Month: December 2018

How is DNA Profiling Used in California?

In 1953, the double helix, the twisted-ladder like structure of deoxyribonucleic acid (“DNA”) was discovered by scientists James Watson and Francis Crick. DNA is a self-replicating material present in all human beings as the main part of their chromosomes. This material is important because it carries an individual’s unique genetic information.

DNA profiling was originally developed as a method to determine paternity. It was used to link a parent to a child. It was first used in court in 1986 during a criminal trial to exonerate a 17-year-old teen who  confessed to two rape-murders in England. The DNA tests proved that the actual attacker was someone else, not the teen. Even though the teen confessed to both rape-murders, he was exonerated because they were able to prove that it was not his DNA found at the crime scene or on the victims.

In the United States, the first use of DNA profiling to support a conviction occurred in 1987 in Orange County, Florida. Tommy Lee Andrews, was convicted of rape after DNA tests matched his DNA, from a blood sample, with that of semen traces found in the rape victim.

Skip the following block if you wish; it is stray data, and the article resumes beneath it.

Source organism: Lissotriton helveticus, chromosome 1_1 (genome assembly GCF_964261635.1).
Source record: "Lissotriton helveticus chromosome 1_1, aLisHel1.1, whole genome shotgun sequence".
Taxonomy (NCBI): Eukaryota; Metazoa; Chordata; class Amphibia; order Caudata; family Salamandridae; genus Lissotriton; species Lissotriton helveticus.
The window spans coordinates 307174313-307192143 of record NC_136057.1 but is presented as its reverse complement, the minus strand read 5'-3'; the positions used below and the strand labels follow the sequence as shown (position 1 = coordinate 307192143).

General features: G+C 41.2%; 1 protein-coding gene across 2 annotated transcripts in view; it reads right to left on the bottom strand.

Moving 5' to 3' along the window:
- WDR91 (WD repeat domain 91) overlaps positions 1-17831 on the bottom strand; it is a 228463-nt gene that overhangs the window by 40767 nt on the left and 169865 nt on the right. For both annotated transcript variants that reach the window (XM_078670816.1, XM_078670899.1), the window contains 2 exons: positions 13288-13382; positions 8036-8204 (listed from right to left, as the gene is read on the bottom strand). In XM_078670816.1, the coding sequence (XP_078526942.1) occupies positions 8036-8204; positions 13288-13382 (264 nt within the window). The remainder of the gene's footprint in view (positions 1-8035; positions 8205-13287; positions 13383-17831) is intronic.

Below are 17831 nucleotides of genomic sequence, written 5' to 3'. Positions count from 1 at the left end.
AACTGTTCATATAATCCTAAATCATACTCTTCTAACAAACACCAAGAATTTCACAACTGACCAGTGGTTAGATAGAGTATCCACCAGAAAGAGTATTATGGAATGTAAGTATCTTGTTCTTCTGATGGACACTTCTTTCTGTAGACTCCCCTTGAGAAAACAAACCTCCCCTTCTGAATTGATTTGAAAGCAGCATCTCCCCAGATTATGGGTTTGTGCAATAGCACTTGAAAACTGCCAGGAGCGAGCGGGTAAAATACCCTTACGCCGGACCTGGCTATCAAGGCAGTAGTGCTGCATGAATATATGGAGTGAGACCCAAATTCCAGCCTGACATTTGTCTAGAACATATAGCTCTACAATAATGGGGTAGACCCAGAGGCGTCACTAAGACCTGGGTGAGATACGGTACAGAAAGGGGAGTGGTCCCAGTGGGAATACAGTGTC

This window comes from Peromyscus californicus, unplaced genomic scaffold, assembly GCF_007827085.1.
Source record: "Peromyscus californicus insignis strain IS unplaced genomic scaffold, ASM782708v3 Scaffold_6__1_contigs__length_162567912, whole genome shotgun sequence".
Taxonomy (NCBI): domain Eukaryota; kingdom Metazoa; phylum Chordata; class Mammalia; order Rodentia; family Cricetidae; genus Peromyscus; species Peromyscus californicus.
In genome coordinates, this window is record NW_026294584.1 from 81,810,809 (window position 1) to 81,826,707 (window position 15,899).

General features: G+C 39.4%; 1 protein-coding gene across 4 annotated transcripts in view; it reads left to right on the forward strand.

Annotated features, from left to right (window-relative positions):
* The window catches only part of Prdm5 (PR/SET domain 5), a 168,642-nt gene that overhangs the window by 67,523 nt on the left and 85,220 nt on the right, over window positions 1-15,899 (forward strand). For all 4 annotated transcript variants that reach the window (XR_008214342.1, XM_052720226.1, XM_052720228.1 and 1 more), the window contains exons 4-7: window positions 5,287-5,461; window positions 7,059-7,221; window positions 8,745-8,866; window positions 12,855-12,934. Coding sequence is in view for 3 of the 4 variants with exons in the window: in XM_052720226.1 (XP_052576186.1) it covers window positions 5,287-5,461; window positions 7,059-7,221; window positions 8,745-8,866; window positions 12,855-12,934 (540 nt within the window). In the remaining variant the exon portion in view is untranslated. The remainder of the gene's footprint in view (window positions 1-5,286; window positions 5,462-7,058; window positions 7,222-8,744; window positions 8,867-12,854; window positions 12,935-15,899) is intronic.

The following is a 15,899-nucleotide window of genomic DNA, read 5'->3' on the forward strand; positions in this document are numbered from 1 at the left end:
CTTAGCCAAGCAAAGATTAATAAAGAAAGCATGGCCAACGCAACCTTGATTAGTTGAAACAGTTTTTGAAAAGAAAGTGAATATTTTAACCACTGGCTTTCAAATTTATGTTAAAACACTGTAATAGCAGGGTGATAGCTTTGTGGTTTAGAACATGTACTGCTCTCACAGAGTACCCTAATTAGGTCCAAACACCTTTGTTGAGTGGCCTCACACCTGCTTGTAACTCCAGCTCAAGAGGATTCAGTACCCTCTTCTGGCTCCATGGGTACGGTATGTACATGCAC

What is DNA Profiling?

DNA profiling was considered a breakthrough in forensic science. For the first time, law enforcement was able to use technology to identify an accused person and link or connect that person to a crime based on the presence of genetic material at the crime scene. This same genetic material can also be used to exonerate an wrongfully-charged person. Practically, it can support a not-guilty verdict in a criminal case, as was the case with the English teen, or can be used as the basis of overturning a criminal conviction.

No two people, with the exception of identical twins, have the same DNA. Approximately 99.9% of the human DNA sequence is the same for every person. The remaining .01%, and the matter most valuable to a forensic scientist, is different in every person. DNA profiling creates a map of the .01% of a human’s DNA that is different. A unique identifier is established to connect the matter to a person and enable law enforcement to connect a person to the crime scene.

Charged With a Felony or Misdemeanor in Los Angeles?